In the 1950’s and 1960’s the Hunze river was straightened and locked up between its banks. From then on the water level could be carefully controlled using weirs and pumps. As one reminder of how it used to be, one old meander of the old Hunze was preserved in the Torenveen between Gasselternijveen and Gieterveen. Today the Hunze meanders are being restored step-by-step to their former curving glory.
A nature-friendly barrier of boulders slowing the flow in the Hunze River
The Torenveen project
The Drentse Landschap Foundation is actively restoring the natural course of the river in the Hunze valley in order to give the Hunze a new future. The Torenveen project was completed in 2012. Old meanders have been excavated and the banks have been moved further apart to give the river more room to meander. Otters and Beavers have since returned to the river.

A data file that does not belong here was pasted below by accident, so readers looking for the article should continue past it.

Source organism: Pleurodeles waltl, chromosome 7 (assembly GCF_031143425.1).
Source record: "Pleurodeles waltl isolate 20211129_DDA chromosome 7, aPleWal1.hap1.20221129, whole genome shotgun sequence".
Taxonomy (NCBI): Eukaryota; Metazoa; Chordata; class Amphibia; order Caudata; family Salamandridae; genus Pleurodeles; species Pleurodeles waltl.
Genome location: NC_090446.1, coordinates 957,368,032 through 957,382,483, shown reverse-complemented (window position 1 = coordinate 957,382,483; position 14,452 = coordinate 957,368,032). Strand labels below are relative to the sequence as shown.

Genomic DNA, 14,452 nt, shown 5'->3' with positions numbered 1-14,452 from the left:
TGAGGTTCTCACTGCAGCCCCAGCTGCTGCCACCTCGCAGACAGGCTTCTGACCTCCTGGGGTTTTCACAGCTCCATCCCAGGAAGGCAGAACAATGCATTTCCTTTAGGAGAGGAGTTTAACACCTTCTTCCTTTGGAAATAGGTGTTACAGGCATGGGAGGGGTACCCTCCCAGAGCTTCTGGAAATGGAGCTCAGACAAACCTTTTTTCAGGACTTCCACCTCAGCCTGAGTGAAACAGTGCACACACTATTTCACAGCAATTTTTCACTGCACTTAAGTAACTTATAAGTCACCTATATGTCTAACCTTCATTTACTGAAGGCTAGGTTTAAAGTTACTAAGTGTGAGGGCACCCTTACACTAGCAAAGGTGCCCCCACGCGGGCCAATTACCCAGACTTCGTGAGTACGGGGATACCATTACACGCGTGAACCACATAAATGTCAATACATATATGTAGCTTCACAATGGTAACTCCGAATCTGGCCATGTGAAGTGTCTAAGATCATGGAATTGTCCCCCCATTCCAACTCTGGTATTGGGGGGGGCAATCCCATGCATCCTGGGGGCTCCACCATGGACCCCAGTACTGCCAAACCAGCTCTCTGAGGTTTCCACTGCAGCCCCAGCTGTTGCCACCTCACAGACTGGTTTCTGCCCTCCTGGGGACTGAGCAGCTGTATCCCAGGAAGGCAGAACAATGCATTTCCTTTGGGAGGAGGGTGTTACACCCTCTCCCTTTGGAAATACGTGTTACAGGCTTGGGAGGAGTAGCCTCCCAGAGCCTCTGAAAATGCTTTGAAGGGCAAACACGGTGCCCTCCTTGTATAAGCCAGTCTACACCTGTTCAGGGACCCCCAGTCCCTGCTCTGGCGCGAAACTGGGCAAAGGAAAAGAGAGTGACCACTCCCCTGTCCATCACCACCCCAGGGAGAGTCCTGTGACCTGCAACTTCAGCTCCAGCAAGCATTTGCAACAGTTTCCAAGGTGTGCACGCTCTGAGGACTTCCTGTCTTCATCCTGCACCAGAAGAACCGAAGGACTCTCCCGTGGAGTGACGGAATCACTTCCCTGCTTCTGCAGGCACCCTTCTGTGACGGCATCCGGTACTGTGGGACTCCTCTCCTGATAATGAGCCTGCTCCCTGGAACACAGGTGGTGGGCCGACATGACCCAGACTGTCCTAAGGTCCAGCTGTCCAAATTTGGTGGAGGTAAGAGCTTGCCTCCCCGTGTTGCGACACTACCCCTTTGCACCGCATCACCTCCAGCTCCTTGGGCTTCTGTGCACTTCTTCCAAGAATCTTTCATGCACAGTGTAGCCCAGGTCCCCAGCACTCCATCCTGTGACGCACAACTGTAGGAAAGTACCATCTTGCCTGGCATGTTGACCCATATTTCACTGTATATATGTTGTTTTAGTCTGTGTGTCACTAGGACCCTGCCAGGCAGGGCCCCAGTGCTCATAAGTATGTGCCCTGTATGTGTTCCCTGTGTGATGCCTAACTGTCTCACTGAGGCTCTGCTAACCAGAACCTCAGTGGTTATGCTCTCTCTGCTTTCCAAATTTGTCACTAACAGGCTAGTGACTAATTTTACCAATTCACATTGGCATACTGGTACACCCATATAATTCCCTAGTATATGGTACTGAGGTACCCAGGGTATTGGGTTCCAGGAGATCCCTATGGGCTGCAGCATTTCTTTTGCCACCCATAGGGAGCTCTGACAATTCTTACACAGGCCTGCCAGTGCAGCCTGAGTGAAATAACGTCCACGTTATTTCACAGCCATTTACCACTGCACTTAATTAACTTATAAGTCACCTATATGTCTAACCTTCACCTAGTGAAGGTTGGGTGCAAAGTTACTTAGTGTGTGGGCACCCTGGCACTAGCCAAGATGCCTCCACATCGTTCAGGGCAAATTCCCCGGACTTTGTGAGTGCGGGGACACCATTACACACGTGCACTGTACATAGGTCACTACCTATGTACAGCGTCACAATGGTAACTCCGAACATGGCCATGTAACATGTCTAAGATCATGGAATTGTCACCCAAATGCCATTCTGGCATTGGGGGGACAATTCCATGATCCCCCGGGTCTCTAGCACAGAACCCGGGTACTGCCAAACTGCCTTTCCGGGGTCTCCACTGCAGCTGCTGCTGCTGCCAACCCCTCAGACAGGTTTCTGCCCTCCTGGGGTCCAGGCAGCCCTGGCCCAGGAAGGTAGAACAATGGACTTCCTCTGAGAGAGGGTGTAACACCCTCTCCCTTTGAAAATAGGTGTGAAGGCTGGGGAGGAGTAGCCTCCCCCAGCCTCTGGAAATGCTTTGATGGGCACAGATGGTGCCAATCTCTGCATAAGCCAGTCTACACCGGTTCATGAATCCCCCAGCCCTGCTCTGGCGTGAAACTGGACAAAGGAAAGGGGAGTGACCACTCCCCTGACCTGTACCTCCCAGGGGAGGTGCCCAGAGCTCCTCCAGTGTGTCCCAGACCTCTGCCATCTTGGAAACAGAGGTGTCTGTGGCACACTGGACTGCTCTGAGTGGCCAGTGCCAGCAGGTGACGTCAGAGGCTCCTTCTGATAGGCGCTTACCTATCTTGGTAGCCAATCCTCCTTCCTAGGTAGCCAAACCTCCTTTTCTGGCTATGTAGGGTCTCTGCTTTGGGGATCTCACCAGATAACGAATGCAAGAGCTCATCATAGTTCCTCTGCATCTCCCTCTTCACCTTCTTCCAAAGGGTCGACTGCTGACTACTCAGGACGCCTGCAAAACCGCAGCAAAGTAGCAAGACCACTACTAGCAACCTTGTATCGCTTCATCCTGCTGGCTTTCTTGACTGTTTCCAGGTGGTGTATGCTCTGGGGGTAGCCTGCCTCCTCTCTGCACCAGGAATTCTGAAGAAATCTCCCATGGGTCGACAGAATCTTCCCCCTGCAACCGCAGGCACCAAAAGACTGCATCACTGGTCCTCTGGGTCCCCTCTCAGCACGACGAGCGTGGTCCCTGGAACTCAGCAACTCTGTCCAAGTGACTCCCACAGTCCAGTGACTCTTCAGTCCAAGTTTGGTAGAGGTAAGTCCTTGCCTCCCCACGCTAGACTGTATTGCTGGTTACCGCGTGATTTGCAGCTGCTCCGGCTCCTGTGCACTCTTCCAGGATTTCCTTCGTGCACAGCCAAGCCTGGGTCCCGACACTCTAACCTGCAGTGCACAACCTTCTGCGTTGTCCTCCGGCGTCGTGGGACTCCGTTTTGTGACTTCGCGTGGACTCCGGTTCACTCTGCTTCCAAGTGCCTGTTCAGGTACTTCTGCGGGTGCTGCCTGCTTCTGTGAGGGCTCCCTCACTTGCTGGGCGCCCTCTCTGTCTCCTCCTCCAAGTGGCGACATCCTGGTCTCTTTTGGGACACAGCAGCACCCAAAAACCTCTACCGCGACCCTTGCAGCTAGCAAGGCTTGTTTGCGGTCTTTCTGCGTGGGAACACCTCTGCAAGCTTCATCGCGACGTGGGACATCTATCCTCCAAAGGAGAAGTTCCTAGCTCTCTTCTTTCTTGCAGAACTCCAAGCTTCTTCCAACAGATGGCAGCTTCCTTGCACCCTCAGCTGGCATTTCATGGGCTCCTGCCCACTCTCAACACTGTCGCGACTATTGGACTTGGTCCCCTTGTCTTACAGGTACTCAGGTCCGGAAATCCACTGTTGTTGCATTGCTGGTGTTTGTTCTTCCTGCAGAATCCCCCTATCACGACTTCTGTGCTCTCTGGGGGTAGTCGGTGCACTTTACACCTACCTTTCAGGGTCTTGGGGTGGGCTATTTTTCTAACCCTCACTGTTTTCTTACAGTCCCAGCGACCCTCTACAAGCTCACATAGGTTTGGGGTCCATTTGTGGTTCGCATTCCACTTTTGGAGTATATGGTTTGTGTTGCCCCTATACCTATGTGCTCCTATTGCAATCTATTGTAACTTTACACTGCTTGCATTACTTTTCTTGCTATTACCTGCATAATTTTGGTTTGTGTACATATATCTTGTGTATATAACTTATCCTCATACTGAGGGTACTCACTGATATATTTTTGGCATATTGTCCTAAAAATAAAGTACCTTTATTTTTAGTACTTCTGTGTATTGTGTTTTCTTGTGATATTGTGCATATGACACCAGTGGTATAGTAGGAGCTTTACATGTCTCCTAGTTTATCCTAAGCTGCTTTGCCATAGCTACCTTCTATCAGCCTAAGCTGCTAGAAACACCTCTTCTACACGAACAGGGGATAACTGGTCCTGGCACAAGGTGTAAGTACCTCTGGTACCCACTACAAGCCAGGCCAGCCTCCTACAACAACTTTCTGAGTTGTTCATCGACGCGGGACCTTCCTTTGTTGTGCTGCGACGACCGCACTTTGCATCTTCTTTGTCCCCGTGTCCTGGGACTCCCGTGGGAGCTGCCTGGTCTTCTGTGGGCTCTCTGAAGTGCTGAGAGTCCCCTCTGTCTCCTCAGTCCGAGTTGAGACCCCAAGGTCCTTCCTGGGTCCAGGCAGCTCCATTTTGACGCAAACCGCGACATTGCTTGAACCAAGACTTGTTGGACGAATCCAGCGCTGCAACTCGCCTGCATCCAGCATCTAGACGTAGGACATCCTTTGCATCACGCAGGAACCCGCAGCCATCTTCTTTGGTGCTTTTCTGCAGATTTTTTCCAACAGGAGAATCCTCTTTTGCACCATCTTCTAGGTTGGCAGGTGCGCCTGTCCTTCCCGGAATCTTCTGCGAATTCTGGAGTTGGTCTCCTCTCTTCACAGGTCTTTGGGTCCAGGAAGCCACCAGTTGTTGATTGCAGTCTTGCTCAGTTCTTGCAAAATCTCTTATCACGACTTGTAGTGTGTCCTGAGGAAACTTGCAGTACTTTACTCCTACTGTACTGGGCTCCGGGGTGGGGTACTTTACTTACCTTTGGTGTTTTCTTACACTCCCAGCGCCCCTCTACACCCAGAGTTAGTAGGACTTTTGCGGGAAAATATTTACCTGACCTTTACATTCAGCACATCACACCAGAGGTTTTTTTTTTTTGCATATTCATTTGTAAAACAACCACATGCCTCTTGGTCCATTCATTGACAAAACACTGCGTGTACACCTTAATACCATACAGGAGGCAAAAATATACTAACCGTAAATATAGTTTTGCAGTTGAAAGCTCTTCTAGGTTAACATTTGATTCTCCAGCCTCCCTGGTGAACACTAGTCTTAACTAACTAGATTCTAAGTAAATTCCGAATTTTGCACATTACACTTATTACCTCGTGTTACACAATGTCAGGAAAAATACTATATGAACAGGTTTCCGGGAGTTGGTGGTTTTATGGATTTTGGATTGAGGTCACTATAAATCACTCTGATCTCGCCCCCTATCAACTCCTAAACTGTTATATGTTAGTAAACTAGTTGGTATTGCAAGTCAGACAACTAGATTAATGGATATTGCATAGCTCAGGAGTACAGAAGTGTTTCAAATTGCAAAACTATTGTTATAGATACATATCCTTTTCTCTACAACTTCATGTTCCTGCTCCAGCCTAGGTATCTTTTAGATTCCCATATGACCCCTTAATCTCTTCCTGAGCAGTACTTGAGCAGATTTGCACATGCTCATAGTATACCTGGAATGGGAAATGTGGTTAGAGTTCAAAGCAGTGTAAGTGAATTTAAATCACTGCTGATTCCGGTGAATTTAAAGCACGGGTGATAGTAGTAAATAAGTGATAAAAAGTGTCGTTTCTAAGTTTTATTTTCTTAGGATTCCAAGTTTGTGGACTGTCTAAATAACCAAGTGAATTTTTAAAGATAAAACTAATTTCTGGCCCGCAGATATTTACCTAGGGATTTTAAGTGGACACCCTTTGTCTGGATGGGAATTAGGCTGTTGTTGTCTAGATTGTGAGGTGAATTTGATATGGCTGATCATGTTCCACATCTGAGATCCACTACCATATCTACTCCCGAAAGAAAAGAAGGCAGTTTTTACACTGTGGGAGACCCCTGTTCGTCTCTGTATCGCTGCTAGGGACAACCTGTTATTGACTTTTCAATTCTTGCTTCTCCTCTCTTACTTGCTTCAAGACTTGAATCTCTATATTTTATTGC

The Torenveen functions as a ‘climate buffer’ where large quantities of water can be held for a short time after periods of excessive rainfall, which are expected to happen more frequently in the warming climate.
Cycling bridge accross the Hunze in the Torenveen makes the area accessible